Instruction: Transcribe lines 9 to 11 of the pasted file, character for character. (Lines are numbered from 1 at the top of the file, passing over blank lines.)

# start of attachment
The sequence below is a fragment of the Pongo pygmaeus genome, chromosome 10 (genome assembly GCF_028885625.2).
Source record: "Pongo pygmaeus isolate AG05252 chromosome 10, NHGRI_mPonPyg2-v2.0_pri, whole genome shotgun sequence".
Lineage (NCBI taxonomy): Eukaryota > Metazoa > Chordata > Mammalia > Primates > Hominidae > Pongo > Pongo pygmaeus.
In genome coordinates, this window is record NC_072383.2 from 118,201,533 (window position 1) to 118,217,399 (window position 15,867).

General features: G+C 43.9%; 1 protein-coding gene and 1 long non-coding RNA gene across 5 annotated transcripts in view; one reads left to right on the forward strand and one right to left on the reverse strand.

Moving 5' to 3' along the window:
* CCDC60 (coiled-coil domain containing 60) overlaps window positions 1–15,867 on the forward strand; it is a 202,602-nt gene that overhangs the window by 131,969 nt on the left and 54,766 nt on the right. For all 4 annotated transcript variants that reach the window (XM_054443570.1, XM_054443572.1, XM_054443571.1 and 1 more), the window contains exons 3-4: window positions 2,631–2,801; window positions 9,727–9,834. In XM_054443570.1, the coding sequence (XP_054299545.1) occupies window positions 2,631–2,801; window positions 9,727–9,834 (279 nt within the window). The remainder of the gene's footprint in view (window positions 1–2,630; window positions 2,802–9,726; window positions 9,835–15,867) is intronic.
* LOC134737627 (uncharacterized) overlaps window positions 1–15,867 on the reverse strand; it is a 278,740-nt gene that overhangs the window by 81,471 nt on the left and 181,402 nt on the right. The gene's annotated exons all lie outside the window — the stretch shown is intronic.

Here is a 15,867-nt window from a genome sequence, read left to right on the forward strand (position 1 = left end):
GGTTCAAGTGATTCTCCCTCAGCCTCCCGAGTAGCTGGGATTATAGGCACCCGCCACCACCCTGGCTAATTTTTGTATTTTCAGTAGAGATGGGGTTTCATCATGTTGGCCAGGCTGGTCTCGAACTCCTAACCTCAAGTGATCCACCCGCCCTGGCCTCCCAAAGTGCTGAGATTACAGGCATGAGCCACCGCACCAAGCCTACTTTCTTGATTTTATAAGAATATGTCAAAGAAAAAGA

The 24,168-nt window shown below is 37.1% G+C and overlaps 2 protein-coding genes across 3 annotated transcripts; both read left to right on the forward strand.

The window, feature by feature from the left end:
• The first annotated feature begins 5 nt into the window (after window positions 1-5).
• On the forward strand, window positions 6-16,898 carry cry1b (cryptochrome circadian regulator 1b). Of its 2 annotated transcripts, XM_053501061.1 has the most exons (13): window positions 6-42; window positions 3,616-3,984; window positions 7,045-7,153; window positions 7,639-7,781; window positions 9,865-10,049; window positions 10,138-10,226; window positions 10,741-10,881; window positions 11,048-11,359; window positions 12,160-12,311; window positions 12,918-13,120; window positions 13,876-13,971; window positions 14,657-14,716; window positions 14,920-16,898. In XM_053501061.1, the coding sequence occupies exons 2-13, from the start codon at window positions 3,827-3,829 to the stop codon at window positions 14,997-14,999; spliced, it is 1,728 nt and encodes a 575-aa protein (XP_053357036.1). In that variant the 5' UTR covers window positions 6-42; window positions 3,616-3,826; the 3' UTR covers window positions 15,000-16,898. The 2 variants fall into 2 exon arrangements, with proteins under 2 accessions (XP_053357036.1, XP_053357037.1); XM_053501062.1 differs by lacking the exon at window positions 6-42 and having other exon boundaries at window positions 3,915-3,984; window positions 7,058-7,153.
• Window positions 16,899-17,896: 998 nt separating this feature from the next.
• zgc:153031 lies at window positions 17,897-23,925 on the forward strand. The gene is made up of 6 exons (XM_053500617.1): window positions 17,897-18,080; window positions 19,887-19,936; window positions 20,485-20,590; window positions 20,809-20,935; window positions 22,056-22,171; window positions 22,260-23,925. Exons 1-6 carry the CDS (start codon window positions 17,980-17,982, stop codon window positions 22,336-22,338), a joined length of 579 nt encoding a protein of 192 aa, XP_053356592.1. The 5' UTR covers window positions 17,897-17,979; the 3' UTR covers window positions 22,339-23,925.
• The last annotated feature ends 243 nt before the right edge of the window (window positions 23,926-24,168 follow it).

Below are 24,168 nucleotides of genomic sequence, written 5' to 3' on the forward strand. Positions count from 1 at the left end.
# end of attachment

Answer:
Here is a 15,867-nt window from a genome sequence, read left to right on the forward strand (position 1 = left end):
GGTTCAAGTGATTCTCCCTCAGCCTCCCGAGTAGCTGGGATTATAGGCACCCGCCACCACCCTGGCTAATTTTTGTATTTTCAGTAGAGATGGGGTTTCATCATGTTGGCCAGGCTGGTCTCGAACTCCTAACCTCAAGTGATCCACCCGCCCTGGCCTCCCAAAGTGCTGAGATTACAGGCATGAGCCACCGCACCAAGCCTACTTTCTTGATTTTATAAGAATATGTCAAAGAAAAAGA

The 24,168-nt window shown below is 37.1% G+C and overlaps 2 protein-coding genes across 3 annotated transcripts; both read left to right on the forward strand.